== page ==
First let's dispense with the obvious. There is no good way to protect all life and property in a city from a Category IV hurricane born in the Gulf Coast of Mexico. A well prepared populace can mitigate the loss of human life. But debates about who is to blame for the misery is a pointless exercise. Yes, increasing urbanization of a city at sea level does make flooding worse. But people living in Houston, Tampa, Miami, or New Orleans for the most part understand and accept the risk of a natural catastrophe as a trade off for a good job and usually enjoyable weather. And I don't buy for a minute that Hurricane Harvey, and its historic flooding, is the direct result of man-made climate change. Anyone who opines this needs to explain then why there have been NO major storms damaging the Gulf states or the Southeast in 12 years. Having lived without power for 10 days in 1979 following Hurricane Frederick in Mobile, Alabama, and walking home up to my hips in water during a flood in Houston in 1978, I understand and appreciate the full force of Mother Nature.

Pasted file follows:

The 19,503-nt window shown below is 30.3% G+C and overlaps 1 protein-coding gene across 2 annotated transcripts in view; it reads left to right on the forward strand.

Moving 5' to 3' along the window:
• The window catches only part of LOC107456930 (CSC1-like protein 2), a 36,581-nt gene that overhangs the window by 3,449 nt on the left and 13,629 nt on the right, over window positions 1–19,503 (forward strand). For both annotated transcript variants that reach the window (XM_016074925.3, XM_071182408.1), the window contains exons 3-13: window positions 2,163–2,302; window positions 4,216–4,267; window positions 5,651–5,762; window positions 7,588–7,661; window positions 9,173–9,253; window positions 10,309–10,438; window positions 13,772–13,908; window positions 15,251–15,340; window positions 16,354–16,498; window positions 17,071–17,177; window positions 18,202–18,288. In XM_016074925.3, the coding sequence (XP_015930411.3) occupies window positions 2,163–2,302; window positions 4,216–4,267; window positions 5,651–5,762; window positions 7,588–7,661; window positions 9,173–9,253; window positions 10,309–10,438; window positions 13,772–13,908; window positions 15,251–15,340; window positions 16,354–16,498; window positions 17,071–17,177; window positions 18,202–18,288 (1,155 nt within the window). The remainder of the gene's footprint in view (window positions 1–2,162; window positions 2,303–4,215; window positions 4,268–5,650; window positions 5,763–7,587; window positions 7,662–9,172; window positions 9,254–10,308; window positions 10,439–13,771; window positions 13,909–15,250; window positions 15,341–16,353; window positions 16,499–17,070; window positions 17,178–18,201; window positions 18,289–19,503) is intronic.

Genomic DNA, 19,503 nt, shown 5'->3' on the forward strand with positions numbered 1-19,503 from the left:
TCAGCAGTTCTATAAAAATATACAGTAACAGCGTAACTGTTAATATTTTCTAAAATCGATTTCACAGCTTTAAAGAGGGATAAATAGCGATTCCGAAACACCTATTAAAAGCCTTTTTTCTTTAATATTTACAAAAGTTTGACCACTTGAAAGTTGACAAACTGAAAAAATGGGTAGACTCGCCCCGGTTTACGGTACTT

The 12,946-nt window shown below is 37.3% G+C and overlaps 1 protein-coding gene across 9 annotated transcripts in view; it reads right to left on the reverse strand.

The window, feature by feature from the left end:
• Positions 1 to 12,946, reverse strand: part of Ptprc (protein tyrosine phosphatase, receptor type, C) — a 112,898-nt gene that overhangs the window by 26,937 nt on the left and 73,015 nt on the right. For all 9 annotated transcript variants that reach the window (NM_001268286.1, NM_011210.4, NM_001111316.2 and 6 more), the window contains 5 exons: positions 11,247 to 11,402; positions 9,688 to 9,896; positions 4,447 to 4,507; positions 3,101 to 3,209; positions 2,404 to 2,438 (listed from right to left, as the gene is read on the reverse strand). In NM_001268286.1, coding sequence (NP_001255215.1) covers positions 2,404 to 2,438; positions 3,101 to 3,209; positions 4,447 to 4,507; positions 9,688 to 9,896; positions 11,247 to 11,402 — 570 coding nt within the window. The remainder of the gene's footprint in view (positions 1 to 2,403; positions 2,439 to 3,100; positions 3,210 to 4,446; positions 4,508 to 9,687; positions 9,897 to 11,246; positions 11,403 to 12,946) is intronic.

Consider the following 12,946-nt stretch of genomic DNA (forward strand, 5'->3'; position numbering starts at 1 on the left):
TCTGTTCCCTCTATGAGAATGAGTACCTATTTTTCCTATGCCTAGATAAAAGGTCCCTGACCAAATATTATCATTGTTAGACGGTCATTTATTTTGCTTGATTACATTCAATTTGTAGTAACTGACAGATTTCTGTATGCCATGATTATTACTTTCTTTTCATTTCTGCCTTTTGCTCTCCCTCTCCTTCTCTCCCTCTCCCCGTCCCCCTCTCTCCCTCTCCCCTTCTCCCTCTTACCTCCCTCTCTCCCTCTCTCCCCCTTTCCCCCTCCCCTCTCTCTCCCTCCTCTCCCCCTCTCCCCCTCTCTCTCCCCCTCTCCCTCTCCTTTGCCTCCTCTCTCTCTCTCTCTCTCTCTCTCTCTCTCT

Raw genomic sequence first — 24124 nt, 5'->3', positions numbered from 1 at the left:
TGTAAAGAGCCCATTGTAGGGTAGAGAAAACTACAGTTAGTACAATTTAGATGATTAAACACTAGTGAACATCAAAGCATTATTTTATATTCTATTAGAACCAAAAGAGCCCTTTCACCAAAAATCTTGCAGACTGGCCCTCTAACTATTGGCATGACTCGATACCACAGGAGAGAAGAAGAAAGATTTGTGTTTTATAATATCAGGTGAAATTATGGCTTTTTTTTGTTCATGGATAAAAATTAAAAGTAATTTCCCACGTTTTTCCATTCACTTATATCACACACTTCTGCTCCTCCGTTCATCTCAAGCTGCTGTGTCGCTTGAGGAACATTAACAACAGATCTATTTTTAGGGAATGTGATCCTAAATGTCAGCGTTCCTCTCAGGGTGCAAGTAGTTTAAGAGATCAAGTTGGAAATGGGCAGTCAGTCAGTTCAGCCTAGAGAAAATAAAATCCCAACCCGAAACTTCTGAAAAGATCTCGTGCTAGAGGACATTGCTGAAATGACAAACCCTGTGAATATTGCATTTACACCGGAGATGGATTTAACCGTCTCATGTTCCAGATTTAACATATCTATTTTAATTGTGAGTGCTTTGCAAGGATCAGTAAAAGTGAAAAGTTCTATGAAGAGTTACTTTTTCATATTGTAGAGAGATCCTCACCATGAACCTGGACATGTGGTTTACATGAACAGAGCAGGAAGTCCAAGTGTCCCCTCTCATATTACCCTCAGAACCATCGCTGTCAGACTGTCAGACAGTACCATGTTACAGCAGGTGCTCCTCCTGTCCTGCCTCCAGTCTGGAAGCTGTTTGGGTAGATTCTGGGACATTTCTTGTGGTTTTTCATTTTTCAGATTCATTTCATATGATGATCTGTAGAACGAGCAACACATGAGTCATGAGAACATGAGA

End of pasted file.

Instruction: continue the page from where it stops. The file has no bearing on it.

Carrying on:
What I am seeing now however is an incredible coming together of Houstonians, Texans, and most of our country to help each other out. No one being rescued is asking if the first responder in that boat is black, white, brown, or what their immigration status might be. No one cares. And nor should they. Flood waters and high winds do not discriminate between rich and poor, liberal or conservative, or who you voted for in the last election. The silver lining to this storm, and monumental flood for the ages, is that such a disaster tends to distill out most of the nasty and unpleasant aspects of human nature. Suddenly most of us want to know how we can help, and are willing to open our check books for our fellow citizens in need. The Neo-Nazi's and Anitfa's, and other lunatics, are now on the back pages of the news, where one can only hope they would stay.
It is sad that it takes such a natural catastrophe to bring out the goodness in all of us. My takeaway is that when the flood waters recede, and it's time to rebuild, we should all remember how small and unimportant our political differences are in the grand scheme of life and living.